Of course, this isn’t the entire story. The full truth involves those things and the fact that Okafor does need to improve at defense and his work on the glass. And if you listen to him talk, he’ll be the first to tell you those things. In a recent sit down with Alex Kennedy from Basketball Insiders, Okafor discussed the need to get better:
“I know I’m going to get better,” Okafor said of his defense. “I can get better at everything I do, and I always improve. I don’t think my defense was as bad as people made it out to be. We did win a national championship and all of my coaches were extremely happy with the way that I played on both ends of the floor. Also, I couldn’t get in to foul trouble and with the way our defense was set up, I wasn’t really in rim-protecting situations.
“Honestly, that is one of my flaws that I can improve on, but I can also improve on the offense end. Luckily, I’m 19 years old and I think I have a lot of time to improve my game. … I think a lot of people forget that a lot of us are still 18 or 19 years old. We’re put under the microscope and expected to be perfect, on the floor and sometimes even off the floor. Oftentimes, I do think people forget how young we actually are.”
So much of how Okafor performs defensively at the next level will come down to how smart he is and how much he wants to improve. If you listen to him talk, you get the sense that he’s a pretty smart kid who loves the game and wants to become the best version of the player he can be. Whether that translates to him doing the work required by making the extra rotation, getting into position early, and leaving his feet (more than once, too) to challenge shots remains to be seen. But to say that he’ll never be able to do those things seems a bit premature, especially when talking about a 19 year old.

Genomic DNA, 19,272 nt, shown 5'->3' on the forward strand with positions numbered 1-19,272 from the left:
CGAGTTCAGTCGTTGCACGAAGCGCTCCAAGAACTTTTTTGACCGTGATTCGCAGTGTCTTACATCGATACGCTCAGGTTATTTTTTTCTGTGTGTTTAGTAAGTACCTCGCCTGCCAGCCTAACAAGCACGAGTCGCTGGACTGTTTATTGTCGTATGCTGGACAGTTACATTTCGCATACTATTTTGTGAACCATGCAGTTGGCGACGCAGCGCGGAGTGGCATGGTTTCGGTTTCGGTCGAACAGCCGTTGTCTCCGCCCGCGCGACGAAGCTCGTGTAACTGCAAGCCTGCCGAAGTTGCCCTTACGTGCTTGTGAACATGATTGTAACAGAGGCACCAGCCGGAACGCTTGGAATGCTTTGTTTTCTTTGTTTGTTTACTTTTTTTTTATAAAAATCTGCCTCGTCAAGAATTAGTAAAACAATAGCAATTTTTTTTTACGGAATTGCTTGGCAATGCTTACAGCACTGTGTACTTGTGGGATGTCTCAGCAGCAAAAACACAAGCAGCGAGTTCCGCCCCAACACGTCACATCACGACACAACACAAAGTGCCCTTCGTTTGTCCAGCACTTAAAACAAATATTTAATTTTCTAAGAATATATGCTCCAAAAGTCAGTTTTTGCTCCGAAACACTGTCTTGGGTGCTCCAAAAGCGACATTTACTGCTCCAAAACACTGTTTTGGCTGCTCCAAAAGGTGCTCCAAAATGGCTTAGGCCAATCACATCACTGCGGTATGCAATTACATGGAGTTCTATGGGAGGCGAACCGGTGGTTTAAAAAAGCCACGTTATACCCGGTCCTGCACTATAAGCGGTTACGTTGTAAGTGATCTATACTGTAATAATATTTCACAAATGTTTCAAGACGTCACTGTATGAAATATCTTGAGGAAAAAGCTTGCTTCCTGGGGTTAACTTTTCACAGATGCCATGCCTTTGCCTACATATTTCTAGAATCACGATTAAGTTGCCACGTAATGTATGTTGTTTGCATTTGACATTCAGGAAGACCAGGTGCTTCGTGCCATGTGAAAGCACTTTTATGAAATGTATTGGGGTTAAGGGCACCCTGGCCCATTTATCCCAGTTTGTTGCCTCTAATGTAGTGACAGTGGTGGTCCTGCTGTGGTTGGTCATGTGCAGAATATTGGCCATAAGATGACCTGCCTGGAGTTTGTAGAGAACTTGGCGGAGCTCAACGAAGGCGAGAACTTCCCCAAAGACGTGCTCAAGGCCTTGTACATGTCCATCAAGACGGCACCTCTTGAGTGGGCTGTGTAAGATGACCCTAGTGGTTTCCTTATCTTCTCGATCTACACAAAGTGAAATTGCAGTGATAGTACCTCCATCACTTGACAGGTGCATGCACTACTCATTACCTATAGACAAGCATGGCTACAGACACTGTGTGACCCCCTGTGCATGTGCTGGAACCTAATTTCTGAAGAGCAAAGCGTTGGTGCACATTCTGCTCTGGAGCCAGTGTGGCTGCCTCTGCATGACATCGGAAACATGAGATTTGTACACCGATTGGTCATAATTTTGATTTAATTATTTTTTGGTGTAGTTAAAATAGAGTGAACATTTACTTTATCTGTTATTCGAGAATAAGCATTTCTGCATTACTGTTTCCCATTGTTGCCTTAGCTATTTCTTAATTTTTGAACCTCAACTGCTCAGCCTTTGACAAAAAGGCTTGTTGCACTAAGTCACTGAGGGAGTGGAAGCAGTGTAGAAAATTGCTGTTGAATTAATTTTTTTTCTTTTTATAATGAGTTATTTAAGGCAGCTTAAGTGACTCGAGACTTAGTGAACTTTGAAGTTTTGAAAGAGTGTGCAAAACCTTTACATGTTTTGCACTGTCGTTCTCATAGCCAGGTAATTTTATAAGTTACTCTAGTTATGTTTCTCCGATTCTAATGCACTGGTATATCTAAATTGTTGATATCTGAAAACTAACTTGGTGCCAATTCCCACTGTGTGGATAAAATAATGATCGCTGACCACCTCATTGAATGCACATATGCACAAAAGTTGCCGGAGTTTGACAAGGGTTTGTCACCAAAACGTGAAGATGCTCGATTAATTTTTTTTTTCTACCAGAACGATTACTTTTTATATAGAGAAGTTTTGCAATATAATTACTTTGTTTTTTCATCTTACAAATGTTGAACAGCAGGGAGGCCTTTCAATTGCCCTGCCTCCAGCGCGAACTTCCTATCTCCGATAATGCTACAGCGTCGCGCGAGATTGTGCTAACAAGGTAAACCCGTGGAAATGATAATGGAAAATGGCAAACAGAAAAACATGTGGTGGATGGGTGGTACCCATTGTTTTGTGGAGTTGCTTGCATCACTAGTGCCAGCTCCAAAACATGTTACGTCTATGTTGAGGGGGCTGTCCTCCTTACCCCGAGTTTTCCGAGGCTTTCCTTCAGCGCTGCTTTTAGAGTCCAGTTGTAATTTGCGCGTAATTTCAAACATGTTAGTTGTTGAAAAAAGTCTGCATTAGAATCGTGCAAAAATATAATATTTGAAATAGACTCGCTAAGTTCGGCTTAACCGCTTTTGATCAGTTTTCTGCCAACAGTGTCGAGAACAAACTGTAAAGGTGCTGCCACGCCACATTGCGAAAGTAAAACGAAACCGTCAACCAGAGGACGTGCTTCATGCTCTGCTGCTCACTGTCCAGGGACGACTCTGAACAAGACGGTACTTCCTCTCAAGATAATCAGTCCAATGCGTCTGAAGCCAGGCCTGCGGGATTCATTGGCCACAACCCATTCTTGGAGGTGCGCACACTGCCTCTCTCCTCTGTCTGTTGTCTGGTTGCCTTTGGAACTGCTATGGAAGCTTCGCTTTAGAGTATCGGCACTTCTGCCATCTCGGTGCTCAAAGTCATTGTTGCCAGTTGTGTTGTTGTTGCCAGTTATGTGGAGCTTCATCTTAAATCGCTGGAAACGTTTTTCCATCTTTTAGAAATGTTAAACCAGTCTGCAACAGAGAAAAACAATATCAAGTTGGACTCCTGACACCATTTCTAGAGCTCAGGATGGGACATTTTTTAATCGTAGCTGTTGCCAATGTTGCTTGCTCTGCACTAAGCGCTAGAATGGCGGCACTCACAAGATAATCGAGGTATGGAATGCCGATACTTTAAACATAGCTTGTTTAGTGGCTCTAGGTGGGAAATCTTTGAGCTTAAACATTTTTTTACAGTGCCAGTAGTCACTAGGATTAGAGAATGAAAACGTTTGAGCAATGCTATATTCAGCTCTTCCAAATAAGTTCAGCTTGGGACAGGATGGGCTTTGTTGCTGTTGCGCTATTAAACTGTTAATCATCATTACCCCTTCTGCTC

One thing is clear with Okafor, however. As a 19 year old he has a skill level offensively that is rarely seen in players years older, much less a guy his age. He has a fantastic frame, great measurables (a 7’5″ wingspan and a 9’2.5″ standing reach), massive hands, and a high basketball IQ. His ability to score from the post will create easy baskets for himself and teammates. His large frame, strength, and length will help him be a force on the defensive and offensive glass. And his passing will allow him to be a focal point of the offense without being overly reliant on his scoring to be a difference maker.
This is why, should the Timberwolves select Karl Anthony Towns my disappointment in not getting the prospect I covet most would wear off pretty quickly. Because just as I expect Towns to be a fantastic pro, I expect Okafor to be one as well. And should he be available when the Lakers pick, he’d be a fantastic choice to build with and around for years to come. Of course there will be questions about fit (next to Randle) and whether his ceiling is as high as other prospects in the draft. But, if we’re being honest, those questions exist with every player. The fact is, this kid’s talent is real and if the Lakers can offer him an environment where it can be nurtured and developed, some of the concerns we have now will be viewed as silly.